Hundreds of endangered baby sea turtles embarked on a new life in the Gulf of Mexico on Monday with federal biologists hoping that by the time the tiny critters get as far east as the BP spill the toxic oil will largely be gone.
The U.S Fish and Wildlife Service and the National Park Service decided in June that the critically endangered Kemp's ridley turtles would be released off the Texas coasts as usual, since the impact of the massive oil spill has been minimal in Texas waters. Since then, between 7,000 and 8,000 baby Kemp's have been released.
The Kemp's loggerhead cousins, who mostly nest and hatch in Florida, are being moved to that state's eastern coast to ensure they are not released directly into the oil's path.
Federal biologists believe that baby turtles, who were released in areas that have not been impacted, would suffer greater harm if they were held in captivity until the slick is cleaned. The decision to release the Kemp's has stirred debate, though, especially among those who fear the turtles' recovery will suffer a major setback due to the spill.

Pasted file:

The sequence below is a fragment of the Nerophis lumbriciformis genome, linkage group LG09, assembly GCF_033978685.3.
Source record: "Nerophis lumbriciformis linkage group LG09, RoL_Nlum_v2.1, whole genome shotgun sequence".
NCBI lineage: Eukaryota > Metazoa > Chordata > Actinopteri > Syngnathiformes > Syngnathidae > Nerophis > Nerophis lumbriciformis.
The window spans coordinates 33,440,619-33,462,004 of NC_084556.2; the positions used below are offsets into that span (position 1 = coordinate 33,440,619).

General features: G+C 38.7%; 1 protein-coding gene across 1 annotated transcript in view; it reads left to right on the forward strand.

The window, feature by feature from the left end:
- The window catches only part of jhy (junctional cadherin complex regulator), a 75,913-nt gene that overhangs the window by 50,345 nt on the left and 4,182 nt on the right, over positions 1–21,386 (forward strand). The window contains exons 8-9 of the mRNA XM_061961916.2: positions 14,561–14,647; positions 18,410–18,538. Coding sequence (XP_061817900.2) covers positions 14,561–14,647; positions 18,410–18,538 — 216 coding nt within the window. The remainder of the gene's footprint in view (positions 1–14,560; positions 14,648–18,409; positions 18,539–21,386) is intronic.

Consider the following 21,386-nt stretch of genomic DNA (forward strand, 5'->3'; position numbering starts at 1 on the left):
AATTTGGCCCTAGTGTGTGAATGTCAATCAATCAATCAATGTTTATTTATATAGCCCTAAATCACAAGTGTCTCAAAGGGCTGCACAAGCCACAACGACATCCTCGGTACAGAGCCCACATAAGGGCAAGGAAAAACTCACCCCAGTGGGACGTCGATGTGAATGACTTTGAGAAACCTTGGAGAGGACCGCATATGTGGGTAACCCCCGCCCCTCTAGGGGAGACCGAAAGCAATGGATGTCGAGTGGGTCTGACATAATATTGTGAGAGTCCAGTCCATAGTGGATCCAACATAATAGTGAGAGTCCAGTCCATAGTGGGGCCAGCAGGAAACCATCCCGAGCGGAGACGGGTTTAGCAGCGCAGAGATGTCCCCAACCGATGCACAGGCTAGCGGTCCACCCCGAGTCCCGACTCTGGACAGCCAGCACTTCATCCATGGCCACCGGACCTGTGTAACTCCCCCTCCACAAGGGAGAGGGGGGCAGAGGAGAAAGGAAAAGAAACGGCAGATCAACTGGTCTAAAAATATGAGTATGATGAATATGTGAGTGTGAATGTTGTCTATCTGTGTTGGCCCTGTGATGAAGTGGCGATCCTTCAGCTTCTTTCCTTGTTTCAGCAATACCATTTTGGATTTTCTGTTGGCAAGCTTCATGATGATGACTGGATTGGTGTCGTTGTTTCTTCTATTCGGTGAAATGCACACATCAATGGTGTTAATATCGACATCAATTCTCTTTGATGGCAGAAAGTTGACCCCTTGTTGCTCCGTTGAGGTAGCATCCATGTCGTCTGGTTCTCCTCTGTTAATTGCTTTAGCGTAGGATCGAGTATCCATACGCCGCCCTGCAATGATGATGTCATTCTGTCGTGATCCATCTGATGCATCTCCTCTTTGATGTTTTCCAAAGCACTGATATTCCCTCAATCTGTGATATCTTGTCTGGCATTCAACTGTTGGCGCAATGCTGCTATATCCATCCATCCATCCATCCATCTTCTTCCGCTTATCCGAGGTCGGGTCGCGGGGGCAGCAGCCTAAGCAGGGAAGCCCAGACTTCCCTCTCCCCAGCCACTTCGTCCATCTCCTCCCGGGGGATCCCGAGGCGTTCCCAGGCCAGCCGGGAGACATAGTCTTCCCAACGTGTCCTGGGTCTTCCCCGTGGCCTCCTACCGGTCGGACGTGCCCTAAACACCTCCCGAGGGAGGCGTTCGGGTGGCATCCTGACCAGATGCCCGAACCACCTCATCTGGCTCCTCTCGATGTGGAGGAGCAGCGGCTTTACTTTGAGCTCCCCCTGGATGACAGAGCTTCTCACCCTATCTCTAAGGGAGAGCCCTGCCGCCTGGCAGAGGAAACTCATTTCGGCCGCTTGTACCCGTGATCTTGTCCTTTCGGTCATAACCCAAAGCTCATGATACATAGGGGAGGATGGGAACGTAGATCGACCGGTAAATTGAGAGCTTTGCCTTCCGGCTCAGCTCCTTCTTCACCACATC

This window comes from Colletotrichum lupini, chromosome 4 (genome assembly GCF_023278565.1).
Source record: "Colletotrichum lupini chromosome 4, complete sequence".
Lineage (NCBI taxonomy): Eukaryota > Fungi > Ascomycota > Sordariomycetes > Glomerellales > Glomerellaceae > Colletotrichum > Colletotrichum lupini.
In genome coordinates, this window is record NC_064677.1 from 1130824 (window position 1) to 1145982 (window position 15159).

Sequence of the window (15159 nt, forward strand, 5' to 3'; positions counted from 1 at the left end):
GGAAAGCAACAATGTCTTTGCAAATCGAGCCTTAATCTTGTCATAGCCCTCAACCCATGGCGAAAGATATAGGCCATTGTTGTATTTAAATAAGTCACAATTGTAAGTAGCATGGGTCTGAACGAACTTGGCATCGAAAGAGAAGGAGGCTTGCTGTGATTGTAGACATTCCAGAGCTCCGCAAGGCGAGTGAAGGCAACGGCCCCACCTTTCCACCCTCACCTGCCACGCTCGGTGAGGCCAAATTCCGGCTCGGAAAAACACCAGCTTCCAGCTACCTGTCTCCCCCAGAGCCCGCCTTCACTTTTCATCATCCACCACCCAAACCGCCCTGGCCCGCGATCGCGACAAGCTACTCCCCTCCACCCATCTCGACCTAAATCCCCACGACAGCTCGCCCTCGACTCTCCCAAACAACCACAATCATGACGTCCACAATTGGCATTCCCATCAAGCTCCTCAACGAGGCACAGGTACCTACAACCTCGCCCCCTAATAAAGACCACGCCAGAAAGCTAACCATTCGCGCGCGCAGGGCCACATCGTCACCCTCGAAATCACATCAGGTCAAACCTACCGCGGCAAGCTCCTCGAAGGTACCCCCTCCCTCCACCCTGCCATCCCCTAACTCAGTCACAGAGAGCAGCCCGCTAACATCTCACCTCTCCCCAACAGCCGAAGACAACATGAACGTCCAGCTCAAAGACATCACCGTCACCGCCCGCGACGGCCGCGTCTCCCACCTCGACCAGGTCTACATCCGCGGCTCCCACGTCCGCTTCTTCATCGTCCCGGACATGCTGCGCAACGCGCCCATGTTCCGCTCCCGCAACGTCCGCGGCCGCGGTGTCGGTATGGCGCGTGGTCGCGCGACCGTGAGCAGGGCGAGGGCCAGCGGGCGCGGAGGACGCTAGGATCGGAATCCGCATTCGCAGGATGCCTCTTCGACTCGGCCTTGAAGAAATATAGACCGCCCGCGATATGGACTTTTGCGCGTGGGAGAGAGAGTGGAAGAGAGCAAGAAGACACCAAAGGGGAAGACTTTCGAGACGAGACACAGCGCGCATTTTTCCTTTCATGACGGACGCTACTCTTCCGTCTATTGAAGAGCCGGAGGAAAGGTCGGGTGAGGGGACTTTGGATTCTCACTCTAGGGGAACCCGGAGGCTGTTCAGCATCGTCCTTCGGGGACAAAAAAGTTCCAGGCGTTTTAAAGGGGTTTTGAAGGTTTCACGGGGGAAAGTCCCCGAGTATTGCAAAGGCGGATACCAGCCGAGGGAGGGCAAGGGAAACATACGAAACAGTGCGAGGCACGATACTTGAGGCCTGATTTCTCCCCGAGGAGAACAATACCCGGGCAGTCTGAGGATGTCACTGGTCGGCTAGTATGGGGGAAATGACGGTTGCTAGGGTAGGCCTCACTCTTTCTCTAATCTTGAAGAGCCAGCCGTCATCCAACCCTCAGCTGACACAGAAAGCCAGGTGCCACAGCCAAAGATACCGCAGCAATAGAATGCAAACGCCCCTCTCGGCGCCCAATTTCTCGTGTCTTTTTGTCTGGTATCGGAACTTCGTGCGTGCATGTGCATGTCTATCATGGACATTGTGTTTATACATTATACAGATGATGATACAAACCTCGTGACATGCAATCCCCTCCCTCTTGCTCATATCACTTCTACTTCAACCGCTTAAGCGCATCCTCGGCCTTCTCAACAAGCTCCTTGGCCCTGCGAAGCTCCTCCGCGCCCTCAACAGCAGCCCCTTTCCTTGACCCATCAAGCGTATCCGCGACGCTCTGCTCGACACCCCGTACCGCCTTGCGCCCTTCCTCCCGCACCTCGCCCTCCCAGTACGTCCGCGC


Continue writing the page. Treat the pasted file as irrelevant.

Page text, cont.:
Kemp's ridley turtles have been on the endangered list since 1973.
Eight years later, Donna Shaver, the National Park Service's resident turtle expert, began her journey to save the species. Along with some 150 volunteers and other staff, she patrols Padre Island's beaches, collecting the nests, incubating them and waiting for them to hatch. Once they hatch, Shaver spends nights monitoring the silver-dollar-sized babies.
For weeks in the summer, Shaver catches catnaps on a bed in her office, waking every hour to the sound of a timer around her neck so she can check on the turtles and listen for scratching — a sign they have entered the critical "frenzy" stage that signals they need to be immediately released into the water.
Beginning Sunday evening and throughout Monday night, groups of hundreds of turtles scratched for Shaver. Some 1,000 Kemp's were let loose throughout the night.
Volunteers first raked the beaches of the cumbersome, thick seawood covering the sand, making sure the turtles don't expend extra energy plowing through the sticky threads. Others held nets overhead making sure the predatory seagulls couldn't scoop down and make off with a baby. Still more stood in the water with sticks and orange streamers, scaring the gulls away from the water.
"We don't just want to be feeding the birds and fish," Shaver said.
The decision to release the Kemp's was not easy, she said. However, scientists have learned that holding turtles captive at a critical developmental stage can be harmful, messing with their navigation and foraging skills and possibly damaging their chances for longevity.
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